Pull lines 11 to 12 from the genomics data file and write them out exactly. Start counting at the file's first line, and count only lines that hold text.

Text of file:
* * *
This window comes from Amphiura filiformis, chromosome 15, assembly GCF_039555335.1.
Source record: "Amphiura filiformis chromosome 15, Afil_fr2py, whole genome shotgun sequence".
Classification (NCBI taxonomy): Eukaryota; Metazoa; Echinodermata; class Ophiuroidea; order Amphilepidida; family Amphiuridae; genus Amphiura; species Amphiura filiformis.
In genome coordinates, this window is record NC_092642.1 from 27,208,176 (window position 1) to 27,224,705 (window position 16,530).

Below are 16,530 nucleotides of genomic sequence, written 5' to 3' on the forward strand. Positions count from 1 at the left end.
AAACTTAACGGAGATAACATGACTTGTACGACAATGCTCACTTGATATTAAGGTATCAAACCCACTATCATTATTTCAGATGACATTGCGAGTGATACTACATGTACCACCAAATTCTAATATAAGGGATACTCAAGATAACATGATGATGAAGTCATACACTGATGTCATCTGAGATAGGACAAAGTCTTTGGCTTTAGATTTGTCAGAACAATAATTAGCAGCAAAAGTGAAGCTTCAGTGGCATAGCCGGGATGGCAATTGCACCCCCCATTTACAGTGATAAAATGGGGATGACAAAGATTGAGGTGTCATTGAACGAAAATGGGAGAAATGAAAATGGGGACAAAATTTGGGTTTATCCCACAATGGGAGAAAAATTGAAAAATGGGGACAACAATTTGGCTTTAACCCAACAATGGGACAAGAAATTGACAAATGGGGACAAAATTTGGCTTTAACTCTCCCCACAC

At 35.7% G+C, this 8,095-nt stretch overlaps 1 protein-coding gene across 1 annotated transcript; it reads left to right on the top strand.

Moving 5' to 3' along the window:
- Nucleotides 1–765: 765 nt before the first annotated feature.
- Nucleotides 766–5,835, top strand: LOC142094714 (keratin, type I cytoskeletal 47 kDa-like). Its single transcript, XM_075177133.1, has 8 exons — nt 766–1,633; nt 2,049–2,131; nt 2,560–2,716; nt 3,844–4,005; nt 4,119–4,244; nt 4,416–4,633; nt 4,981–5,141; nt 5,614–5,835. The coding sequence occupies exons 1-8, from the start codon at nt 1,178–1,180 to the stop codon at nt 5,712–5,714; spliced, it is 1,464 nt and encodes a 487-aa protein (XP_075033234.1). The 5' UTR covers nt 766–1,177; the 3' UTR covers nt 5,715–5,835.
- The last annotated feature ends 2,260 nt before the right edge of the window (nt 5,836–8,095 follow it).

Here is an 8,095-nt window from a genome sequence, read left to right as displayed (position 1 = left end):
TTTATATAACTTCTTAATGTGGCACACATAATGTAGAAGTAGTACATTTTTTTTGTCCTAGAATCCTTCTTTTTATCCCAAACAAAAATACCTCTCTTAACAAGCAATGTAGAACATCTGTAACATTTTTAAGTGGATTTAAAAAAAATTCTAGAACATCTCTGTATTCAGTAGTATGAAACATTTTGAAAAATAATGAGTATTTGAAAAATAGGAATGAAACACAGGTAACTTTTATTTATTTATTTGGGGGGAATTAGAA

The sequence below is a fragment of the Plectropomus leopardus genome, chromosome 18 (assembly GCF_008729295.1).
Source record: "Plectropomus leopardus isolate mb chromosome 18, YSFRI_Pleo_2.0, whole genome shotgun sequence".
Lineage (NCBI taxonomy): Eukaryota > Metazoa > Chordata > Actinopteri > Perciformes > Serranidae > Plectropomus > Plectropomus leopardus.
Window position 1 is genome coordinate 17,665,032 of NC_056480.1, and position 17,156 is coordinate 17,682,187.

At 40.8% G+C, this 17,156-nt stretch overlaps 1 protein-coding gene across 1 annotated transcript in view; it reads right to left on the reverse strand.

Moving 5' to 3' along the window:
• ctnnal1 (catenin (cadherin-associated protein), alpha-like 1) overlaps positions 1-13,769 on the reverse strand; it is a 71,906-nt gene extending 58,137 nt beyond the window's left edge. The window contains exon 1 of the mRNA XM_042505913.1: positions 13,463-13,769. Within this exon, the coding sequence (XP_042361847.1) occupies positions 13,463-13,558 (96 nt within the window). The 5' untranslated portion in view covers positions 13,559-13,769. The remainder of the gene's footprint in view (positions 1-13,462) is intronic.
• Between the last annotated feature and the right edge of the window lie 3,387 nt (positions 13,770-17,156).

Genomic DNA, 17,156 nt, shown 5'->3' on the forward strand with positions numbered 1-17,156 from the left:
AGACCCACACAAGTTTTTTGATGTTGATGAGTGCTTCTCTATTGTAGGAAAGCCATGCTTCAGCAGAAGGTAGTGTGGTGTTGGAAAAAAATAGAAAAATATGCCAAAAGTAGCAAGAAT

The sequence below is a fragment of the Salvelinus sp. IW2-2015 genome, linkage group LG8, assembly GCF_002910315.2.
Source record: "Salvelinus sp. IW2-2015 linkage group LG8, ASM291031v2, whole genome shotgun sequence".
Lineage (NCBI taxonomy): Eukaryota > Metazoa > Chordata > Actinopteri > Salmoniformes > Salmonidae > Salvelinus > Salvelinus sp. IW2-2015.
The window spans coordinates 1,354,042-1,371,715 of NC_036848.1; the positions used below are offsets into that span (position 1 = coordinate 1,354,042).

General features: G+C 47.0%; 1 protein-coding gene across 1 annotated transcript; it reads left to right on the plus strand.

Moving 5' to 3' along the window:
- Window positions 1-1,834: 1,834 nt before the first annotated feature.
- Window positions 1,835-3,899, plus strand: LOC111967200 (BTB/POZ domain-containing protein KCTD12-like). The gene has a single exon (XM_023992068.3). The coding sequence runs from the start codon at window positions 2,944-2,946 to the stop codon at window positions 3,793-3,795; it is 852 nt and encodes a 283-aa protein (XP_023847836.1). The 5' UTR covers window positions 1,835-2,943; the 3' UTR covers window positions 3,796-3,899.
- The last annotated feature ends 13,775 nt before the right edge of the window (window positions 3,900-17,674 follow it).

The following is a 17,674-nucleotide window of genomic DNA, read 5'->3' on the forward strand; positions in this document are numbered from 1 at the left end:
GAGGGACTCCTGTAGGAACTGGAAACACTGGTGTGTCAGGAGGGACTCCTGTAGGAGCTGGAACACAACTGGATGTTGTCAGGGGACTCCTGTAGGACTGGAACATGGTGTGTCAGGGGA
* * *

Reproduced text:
- The last annotated feature ends 2,260 nt before the right edge of the window (nt 5,836–8,095 follow it).

Here is an 8,095-nt window from a genome sequence, read left to right as displayed (position 1 = left end):